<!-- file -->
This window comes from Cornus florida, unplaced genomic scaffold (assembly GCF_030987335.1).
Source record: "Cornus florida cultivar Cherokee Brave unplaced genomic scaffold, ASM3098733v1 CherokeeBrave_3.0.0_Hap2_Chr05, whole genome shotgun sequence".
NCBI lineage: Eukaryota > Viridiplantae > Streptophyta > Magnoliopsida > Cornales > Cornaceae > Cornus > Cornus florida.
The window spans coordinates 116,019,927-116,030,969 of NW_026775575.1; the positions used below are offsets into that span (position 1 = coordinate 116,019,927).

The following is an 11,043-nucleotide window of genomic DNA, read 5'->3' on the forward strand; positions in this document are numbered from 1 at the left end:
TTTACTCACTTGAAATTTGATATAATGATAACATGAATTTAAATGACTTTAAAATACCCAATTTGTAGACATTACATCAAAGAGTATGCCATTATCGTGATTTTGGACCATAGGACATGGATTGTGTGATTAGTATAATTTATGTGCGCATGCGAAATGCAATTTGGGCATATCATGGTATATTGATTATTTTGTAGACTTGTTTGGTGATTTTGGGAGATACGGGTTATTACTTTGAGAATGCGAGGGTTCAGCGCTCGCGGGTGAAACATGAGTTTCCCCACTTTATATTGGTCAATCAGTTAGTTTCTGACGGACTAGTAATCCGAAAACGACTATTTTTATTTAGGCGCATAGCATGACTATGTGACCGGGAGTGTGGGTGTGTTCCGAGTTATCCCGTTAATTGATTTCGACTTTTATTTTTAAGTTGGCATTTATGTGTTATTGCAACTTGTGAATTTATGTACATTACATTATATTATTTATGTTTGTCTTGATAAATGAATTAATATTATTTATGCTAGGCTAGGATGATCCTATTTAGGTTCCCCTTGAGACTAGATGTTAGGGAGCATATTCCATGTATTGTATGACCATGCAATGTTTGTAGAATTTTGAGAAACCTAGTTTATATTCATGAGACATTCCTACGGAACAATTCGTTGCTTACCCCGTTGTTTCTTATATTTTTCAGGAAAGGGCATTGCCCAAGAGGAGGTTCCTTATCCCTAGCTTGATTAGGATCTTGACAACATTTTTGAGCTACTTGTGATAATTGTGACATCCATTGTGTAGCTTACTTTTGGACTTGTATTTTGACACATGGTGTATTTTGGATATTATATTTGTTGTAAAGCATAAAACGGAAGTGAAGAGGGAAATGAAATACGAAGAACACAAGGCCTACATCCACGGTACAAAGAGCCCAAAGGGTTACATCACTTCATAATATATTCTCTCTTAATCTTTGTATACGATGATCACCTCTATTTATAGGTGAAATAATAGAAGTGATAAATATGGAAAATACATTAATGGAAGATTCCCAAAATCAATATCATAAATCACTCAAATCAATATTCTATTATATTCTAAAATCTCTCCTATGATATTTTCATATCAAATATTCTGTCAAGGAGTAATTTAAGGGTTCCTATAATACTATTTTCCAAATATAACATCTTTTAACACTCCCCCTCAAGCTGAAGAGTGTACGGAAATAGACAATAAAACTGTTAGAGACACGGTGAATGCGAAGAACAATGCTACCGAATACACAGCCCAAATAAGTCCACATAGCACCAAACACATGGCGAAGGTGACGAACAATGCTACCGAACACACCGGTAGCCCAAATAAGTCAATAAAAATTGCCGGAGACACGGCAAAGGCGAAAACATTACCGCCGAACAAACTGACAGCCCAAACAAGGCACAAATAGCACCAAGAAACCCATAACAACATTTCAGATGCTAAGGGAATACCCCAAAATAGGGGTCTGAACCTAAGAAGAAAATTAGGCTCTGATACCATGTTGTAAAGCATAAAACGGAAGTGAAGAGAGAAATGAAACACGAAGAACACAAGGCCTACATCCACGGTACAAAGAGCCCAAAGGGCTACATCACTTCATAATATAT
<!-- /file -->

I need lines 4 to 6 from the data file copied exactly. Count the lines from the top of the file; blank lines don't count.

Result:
The window spans coordinates 116,019,927-116,030,969 of NW_026775575.1; the positions used below are offsets into that span (position 1 = coordinate 116,019,927).

The following is an 11,043-nucleotide window of genomic DNA, read 5'->3' on the forward strand; positions in this document are numbered from 1 at the left end:
TTTACTCACTTGAAATTTGATATAATGATAACATGAATTTAAATGACTTTAAAATACCCAATTTGTAGACATTACATCAAAGAGTATGCCATTATCGTGATTTTGGACCATAGGACATGGATTGTGTGATTAGTATAATTTATGTGCGCATGCGAAATGCAATTTGGGCATATCATGGTATATTGATTATTTTGTAGACTTGTTTGGTGATTTTGGGAGATACGGGTTATTACTTTGAGAATGCGAGGGTTCAGCGCTCGCGGGTGAAACATGAGTTTCCCCACTTTATATTGGTCAATCAGTTAGTTTCTGACGGACTAGTAATCCGAAAACGACTATTTTTATTTAGGCGCATAGCATGACTATGTGACCGGGAGTGTGGGTGTGTTCCGAGTTATCCCGTTAATTGATTTCGACTTTTATTTTTAAGTTGGCATTTATGTGTTATTGCAACTTGTGAATTTATGTACATTACATTATATTATTTATGTTTGTCTTGATAAATGAATTAATATTATTTATGCTAGGCTAGGATGATCCTATTTAGGTTCCCCTTGAGACTAGATGTTAGGGAGCATATTCCATGTATTGTATGACCATGCAATGTTTGTAGAATTTTGAGAAACCTAGTTTATATTCATGAGACATTCCTACGGAACAATTCGTTGCTTACCCCGTTGTTTCTTATATTTTTCAGGAAAGGGCATTGCCCAAGAGGAGGTTCCTTATCCCTAGCTTGATTAGGATCTTGACAACATTTTTGAGCTACTTGTGATAATTGTGACATCCATTGTGTAGCTTACTTTTGGACTTGTATTTTGACACATGGTGTATTTTGGATATTATATTTGTTGTAAAGCATAAAACGGAAGTGAAGAGGGAAATGAAATACGAAGAACACAAGGCCTACATCCACGGTACAAAGAGCCCAAAGGGTTACATCACTTCATAATATATTCTCTCTTAATCTTTGTATACGATGATCACCTCTATTTATAGGTGAAATAATAGAAGTGATAAATATGGAAAATACATTAATGGAAGATTCCCAAAATCAATATCATAAATCACTCAAATCAATATTCTATTATATTCTAAAATCTCTCCTATGATATTTTCATATCAAATATTCTGTCAAGGAGTAATTTAAGGGTTCCTATAATACTATTTTCCAAATATAACATCTTTTAACACTCCCCCTCAAGCTGAAGAGTGTACGGAAATAGACAATAAAACTGTTAGAGACACGGTGAATGCGAAGAACAATGCTACCGAATACACAGCCCAAATAAGTCCACATAGCACCAAACACATGGCGAAGGTGACGAACAATGCTACCGAACACACCGGTAGCCCAAATAAGTCAATAAAAATTGCCGGAGACACGGCAAAGGCGAAAACATTACCGCCGAACAAACTGACAGCCCAAACAAGGCACAAATAGCACCAAGAAACCCATAACAACATTTCAGATGCTAAGGGAATACCCCAAAATAGGGGTCTGAACCTAAGAAGAAAATTAGGCTCTGATACCATGTTGTAAAGCATAAAACGGAAGTGAAGAGAGAAATGAAACACGAAGAACACAAGGCCTACATCCACGGTACAAAGAGCCCAAAGGGCTACATCACTTCATAATATAT